The lead used was pretty standard; it informed the reader who died and how and where it happened, as well as why this person is important. As he is now, I am sure Booker T. Washington was a very notable figure during the time of his death, so it is certainly newsworthy. The news is valuable because of Washington's prominence, primarily in the black community but he also had a country-wide significance.

The obituary is different than a resume because it lists his accomplishments in chronological order as opposed to being in order of significance. It also explains what was known about his childhood at the time. It's similar to a resume too because of its reference to people who endorsed Washington, as well as where he worked and how long he was there. It finishes in the standard way of mentioning who he left behind in his death.

Hunger Strike in Turkey Prisons Enters 52nd Day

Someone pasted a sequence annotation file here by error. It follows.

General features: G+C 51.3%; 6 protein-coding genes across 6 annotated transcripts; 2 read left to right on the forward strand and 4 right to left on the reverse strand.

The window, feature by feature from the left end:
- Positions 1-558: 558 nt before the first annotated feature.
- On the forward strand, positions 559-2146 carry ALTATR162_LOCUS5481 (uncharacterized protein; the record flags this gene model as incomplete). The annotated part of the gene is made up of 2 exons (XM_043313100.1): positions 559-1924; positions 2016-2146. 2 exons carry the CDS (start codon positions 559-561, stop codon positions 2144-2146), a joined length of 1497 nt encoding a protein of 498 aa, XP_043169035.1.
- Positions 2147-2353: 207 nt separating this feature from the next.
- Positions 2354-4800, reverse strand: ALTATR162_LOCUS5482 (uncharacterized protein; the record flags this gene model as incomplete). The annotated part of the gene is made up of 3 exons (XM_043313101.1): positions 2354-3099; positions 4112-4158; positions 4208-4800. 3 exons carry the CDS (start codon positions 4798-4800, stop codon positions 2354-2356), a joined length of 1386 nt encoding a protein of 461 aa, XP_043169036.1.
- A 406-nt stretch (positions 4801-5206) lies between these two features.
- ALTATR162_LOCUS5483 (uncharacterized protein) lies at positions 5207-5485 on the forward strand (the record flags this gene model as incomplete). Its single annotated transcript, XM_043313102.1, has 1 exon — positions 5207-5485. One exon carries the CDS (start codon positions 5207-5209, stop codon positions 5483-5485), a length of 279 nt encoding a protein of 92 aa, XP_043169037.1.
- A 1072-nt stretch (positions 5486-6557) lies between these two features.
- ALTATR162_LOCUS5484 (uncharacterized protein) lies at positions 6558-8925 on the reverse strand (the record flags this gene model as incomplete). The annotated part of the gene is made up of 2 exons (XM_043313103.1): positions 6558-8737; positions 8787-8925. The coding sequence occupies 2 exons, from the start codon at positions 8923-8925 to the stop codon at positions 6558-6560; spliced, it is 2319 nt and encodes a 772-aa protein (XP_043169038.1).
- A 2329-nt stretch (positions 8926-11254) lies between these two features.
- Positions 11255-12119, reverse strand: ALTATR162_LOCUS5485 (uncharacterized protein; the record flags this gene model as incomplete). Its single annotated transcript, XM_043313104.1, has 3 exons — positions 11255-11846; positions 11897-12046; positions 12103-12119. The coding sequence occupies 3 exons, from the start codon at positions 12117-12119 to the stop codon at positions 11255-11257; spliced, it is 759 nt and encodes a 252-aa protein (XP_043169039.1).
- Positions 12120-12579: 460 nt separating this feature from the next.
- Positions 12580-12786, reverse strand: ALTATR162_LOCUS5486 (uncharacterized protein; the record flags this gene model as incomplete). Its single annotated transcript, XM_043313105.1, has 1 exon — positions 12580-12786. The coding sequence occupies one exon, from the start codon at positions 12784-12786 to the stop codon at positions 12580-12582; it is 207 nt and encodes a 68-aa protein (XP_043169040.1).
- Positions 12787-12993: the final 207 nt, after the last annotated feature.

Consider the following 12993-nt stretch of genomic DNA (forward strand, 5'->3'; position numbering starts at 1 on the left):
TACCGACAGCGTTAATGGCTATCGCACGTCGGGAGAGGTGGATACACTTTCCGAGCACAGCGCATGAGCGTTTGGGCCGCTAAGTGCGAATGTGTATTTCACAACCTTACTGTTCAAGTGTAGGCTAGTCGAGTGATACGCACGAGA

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According to Reuters and CNN, the Turkish government announced Friday that at least 682 inmates across 67 prisons were participating in a hunger strike, but insisted that no protesters are in critical condition.

Reuters reports that Turkey's "main medical association" warned on Thursday that the jailed protesters may begin to die in the next ten days.

CNN also reported information that directly contradicted the announcement given by the country's justice ministry. CNN gave information from Dr. Aytug Atici that the protesters could not stand-up on their own and that they were bleeding nasally and anally.

Atici reportedly met with several prisoners during a tour of detention facilities. He is a medical doctor and lawmaker from the country's secularist party.

The main demand of the protesters is improved prison conditions for PKK leader Abdullah Ocalan, who is imprisoned on an island in the Marmara Sea south of Istanbul.

The Turkish prime minister called the Kurdish political leaders that the demonstrators are protesting for "merchants of death" and accused them of ordering the militants to go on strike while they themselves "feasted on kebabs."